The next step comes in the form of a procedural vote that will be held "early next week," as Senate Majority Leader Mitch McConnell announced on the Senate floor Tuesday night.
When that happens, 50 GOP senators must vote yes in order to open up debate on a health care plan that the U.S. House of Representatives passed in May of this year. Then, the repeal-only language that was initially passed and subsequently vetoed in 2015 would be added to the bill as an amendment. The Senate's repeal-only plan would allow for a "stable two-year transition period."
The numbers do not look like they are in McConnell’s favor at the moment, however, as three senators have already come out against the plan to repeal the Affordable Care Act without replacement legislation. It's also unclear if Sen. John McCain (R-Ariz.) will be back in time for the vote next week as he recovers from a craniotomy.
But there are some ardent supporters who have come out in favor of repealing even though they were publicly opposed to the replacement plan.
Sen. Rand Paul, R-Ky., one of the fiercest naysayers of the latest health care bill, is on board with this repeal-only plan.
"I'm in favor of and will vote to go to the clean repeal that is being proposed now," Paul told "Good Morning America" today.
"I still favor a replacement," he added. "But what we discovered is Republicans don't agree on a replacement."
Earlier this week, Paul urged his fellow lawmakers to consider their constituents.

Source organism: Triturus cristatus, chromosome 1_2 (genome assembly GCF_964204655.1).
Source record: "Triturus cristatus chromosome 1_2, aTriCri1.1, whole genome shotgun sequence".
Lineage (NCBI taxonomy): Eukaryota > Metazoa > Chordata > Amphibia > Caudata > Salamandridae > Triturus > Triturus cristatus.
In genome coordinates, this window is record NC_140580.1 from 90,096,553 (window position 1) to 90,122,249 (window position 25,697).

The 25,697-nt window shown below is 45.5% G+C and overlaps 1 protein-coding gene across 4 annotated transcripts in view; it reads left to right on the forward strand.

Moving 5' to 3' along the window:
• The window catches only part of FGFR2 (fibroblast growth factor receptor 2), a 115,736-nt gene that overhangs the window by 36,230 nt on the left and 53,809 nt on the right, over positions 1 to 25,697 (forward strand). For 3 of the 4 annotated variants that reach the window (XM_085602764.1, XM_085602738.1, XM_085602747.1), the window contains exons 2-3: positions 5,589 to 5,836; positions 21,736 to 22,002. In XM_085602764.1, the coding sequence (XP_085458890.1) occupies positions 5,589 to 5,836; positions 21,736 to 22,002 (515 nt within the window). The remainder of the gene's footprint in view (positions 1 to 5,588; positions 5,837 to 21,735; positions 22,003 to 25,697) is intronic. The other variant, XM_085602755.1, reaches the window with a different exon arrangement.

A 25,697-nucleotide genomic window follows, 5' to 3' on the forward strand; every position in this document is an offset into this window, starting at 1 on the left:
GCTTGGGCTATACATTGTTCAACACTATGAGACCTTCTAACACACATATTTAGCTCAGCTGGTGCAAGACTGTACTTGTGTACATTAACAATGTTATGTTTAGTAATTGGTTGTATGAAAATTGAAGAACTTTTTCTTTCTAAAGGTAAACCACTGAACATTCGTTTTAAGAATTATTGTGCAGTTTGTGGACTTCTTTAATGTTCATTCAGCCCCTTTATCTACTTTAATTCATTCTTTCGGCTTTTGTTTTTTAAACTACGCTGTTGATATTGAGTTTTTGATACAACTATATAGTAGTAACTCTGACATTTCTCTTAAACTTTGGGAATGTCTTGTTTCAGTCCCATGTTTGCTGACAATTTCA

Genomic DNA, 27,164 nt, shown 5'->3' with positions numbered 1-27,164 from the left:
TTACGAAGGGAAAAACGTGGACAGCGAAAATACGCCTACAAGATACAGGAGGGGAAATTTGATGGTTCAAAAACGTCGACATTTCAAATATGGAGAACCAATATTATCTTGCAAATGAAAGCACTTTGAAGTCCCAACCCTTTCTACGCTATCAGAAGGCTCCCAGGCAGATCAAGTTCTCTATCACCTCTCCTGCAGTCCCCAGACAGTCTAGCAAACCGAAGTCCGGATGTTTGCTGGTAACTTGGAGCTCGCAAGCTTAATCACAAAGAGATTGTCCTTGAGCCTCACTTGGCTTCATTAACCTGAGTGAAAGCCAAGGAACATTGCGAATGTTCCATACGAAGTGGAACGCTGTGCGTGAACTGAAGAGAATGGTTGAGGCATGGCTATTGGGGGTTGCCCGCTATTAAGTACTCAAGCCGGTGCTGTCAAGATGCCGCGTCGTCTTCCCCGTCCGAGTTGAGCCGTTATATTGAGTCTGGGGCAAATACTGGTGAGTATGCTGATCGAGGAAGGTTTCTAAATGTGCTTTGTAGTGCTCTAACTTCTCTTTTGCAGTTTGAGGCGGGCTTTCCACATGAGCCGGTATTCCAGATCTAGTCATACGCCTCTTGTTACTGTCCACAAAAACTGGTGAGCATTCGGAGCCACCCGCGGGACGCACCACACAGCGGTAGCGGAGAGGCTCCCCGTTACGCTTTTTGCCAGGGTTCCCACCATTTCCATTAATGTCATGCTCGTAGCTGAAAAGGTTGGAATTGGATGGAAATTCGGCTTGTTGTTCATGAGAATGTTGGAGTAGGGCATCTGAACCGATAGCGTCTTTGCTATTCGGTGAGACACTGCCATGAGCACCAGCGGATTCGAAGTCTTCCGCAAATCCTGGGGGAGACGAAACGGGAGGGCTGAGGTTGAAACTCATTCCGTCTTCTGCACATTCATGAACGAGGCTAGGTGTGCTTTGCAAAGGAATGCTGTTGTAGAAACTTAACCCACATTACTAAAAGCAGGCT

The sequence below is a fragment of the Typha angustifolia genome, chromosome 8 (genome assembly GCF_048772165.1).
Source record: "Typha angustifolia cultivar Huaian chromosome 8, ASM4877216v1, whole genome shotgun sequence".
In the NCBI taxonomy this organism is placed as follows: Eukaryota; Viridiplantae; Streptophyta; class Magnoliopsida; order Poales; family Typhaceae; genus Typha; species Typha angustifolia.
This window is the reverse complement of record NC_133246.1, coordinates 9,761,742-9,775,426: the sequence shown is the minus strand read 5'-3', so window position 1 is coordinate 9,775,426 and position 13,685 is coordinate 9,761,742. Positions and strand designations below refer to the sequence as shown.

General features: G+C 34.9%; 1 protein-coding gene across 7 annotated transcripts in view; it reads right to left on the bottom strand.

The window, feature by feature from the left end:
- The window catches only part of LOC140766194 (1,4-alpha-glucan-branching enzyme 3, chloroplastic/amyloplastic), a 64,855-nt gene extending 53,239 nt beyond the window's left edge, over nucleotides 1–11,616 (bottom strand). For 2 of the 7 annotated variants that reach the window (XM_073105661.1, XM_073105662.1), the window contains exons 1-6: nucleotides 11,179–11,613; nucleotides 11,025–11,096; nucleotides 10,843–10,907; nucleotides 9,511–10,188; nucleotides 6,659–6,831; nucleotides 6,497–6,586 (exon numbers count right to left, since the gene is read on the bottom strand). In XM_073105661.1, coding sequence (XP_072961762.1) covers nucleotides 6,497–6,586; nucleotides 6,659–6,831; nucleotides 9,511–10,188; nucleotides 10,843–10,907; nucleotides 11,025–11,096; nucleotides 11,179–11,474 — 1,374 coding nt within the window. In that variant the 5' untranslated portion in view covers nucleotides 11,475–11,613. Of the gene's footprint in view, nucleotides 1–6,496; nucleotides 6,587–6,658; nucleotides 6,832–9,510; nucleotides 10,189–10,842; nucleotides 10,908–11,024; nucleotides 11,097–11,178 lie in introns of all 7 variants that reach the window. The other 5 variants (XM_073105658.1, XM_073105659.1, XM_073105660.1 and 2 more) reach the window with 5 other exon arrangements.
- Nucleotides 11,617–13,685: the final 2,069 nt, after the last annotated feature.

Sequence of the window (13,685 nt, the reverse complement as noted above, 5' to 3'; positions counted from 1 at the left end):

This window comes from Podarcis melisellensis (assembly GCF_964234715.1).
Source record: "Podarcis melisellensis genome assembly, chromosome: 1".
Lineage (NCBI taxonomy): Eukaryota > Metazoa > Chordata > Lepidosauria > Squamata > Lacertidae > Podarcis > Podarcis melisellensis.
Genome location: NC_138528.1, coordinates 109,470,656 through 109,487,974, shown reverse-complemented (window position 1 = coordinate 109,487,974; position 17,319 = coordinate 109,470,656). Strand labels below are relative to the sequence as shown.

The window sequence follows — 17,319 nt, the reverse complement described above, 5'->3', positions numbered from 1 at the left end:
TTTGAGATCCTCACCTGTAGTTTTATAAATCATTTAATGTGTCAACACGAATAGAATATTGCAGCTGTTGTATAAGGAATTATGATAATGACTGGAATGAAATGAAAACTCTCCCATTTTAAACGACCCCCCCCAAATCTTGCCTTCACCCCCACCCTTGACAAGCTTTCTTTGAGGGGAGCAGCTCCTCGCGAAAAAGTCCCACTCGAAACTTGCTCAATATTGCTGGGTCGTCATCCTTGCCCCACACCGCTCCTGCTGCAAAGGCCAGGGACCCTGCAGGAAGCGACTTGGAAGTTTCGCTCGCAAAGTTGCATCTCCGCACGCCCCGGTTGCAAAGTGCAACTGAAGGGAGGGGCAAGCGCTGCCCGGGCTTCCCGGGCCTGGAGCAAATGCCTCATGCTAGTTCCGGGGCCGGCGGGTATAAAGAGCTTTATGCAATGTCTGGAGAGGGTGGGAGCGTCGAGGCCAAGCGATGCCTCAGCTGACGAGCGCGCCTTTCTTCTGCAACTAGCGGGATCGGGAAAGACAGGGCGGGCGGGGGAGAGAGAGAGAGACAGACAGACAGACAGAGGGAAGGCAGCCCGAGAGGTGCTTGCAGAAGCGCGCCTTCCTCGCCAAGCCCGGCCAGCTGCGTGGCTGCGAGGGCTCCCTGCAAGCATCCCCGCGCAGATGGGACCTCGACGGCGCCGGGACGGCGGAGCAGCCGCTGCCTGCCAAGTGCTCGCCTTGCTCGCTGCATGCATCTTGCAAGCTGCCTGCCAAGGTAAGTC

“If you're not willing to vote the same way you voted in 2015, then you need to go back home and explain to Republicans why you're no longer for repealing Obamacare,” Paul said.
Sen. Jerry Moran, R-Kansas, who helped issue the fatal blow to a planned procedural vote on the replacement bill, said he's now in favor of adopting the 2015 plan and repealing ACA without an immediate replacement.
"My hope is that means there are full legislative hearings, that we have determined what can be done to improve access to affordable healthcare across the country. In a sound, fiscal kind of way," Moran told reporters.
Other actions being taken
One lawmaker is taking actions to try and quell any confusion about what happens during the turbulent discussions.
Sen. Lamar Alexander, the chairman of the Senate Health, Education, Labor and Pensions Committee, announced that he will hold hearings on "how to stabilize the individual market," which is a smaller piece of the health care equation that both Democrats and Republicans want to address.
“However the votes come out on the health care bill, the Senate health committee has a responsibility during the next few weeks to hold hearings to continue exploring how to stabilize the individual market. I will consult with Senate leadership and then I will set those hearings after the Senate votes on the health care bill,” Alexander said in a statement.
Trump’s plan moving forward
Trump said Tuesday that he was “very disappointed” in the Senate’s failure to get a health care bill passed.
He added that his new plan is to "let Obamacare fail and then the Democrats are going to come to us."
Trump also said he doesn't think the Republican plan "is dead" but it "may not be as quick as we had hoped but it is going to happen."
The White House invited all 52 Republicans over for lunch today in an effort to help the party come together on the health care issue.
"I will be having lunch at the White House today with Republican Senators concerning healthcare. They MUST keep their promise to America!" he wrote.
"The Republicans never discuss how good their healthcare bill is, & it will get even better at lunchtime.The Dems scream death as OCare dies!" the second tweet reads.
Ali Rogin contributed to this report.